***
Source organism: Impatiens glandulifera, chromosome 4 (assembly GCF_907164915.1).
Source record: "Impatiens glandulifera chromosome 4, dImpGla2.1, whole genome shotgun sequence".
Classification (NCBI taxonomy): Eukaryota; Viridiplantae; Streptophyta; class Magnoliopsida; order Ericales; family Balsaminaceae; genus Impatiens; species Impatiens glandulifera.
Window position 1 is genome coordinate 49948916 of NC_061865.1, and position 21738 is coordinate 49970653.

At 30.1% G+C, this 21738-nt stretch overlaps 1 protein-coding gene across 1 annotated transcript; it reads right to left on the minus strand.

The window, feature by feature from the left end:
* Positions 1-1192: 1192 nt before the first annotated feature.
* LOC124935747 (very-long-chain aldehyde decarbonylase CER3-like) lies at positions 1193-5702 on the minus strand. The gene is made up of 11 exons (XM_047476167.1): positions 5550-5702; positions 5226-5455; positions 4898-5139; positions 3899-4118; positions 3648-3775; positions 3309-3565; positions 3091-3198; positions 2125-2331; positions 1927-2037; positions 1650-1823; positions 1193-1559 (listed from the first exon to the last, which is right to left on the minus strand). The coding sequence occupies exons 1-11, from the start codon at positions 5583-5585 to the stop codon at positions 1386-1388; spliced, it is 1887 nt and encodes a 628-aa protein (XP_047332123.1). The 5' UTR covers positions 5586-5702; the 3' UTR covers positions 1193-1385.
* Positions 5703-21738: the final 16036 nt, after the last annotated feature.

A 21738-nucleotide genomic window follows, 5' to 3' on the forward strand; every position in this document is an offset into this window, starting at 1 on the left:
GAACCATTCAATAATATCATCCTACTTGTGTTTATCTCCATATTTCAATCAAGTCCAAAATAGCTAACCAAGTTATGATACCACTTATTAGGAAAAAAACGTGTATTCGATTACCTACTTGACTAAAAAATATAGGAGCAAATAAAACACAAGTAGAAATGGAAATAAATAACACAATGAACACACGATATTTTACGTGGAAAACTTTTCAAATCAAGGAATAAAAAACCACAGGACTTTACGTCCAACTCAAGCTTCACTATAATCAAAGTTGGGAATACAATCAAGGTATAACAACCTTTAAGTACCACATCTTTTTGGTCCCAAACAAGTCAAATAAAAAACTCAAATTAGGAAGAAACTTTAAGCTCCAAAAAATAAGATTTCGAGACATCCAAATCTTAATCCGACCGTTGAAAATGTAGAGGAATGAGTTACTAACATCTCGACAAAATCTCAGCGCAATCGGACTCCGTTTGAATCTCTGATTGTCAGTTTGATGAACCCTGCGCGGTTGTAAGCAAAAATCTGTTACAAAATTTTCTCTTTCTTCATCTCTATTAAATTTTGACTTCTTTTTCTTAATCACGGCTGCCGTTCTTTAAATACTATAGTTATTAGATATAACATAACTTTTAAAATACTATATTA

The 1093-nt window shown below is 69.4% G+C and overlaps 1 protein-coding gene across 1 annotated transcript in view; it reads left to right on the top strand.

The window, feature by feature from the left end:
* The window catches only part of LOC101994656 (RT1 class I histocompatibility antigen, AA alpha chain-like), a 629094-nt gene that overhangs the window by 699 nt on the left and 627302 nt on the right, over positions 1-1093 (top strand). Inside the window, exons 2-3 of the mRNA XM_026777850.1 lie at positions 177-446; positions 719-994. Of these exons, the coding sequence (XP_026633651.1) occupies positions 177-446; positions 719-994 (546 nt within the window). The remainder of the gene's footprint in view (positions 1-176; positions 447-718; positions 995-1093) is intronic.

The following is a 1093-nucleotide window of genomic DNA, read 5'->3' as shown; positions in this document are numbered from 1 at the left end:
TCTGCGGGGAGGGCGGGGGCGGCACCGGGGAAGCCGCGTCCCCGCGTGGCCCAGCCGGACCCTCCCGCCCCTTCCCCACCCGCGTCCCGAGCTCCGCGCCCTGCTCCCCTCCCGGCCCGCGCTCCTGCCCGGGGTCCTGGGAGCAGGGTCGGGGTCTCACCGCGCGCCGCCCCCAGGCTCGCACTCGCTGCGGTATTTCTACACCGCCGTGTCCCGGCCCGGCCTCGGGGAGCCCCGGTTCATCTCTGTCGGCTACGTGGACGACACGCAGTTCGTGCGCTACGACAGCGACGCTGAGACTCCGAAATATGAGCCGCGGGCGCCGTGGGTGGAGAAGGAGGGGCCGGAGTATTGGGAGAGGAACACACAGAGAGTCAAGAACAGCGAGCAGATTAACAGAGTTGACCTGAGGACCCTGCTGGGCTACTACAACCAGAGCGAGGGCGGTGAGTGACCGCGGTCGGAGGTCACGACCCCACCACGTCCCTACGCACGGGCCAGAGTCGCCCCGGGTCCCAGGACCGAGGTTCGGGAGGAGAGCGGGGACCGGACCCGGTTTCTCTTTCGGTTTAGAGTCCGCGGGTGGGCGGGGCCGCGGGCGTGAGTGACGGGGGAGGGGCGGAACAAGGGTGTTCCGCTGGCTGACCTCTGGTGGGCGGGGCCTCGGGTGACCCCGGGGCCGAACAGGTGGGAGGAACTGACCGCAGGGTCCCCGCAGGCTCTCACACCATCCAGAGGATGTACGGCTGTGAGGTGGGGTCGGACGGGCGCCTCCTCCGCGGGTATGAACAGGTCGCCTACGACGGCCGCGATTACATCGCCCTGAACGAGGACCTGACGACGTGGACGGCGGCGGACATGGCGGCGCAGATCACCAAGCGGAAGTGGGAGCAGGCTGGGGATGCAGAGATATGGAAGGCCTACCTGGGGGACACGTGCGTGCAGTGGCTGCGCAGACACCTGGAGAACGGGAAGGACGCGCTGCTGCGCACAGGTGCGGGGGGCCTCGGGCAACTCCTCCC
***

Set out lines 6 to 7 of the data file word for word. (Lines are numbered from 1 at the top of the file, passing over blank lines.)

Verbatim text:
The window, feature by feature from the left end:
* Positions 1-1192: 1192 nt before the first annotated feature.